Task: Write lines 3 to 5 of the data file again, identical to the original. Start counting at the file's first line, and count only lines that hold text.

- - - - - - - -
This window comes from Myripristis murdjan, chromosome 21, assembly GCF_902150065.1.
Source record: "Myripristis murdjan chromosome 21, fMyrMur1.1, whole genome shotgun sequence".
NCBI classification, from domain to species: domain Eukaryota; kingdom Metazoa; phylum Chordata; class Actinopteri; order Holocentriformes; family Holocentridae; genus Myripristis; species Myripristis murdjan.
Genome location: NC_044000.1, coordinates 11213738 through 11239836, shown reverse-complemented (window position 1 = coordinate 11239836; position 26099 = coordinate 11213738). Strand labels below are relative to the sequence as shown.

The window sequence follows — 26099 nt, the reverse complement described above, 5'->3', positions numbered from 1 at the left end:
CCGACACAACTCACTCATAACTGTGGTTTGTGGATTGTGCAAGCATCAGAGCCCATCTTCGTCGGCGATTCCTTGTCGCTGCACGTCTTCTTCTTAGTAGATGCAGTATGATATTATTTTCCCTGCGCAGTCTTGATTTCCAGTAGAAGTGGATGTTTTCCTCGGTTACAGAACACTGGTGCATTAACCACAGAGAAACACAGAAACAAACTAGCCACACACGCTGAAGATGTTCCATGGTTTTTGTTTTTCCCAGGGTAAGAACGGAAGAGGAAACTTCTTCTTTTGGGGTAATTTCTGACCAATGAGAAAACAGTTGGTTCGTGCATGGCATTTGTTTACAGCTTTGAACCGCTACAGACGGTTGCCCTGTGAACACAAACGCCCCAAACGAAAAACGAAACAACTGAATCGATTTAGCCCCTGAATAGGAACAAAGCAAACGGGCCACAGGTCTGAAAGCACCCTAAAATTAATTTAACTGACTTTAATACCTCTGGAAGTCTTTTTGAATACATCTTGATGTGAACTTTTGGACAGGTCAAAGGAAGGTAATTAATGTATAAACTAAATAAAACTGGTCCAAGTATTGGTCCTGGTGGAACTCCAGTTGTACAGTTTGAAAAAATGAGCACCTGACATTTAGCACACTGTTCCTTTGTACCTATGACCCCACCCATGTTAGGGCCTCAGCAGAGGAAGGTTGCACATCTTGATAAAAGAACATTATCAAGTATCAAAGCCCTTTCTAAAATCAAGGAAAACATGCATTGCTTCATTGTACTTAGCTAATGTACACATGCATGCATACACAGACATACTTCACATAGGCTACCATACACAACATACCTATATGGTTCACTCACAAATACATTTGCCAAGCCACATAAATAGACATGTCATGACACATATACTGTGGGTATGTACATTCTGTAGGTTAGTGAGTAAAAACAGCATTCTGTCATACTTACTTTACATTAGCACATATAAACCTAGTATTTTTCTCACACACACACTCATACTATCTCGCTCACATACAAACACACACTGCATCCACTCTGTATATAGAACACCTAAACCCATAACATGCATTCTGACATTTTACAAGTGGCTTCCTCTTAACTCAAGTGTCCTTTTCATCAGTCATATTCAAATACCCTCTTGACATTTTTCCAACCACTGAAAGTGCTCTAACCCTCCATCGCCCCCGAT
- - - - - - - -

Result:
NCBI classification, from domain to species: domain Eukaryota; kingdom Metazoa; phylum Chordata; class Actinopteri; order Holocentriformes; family Holocentridae; genus Myripristis; species Myripristis murdjan.
Genome location: NC_044000.1, coordinates 11213738 through 11239836, shown reverse-complemented (window position 1 = coordinate 11239836; position 26099 = coordinate 11213738). Strand labels below are relative to the sequence as shown.

The window sequence follows — 26099 nt, the reverse complement described above, 5'->3', positions numbered from 1 at the left end: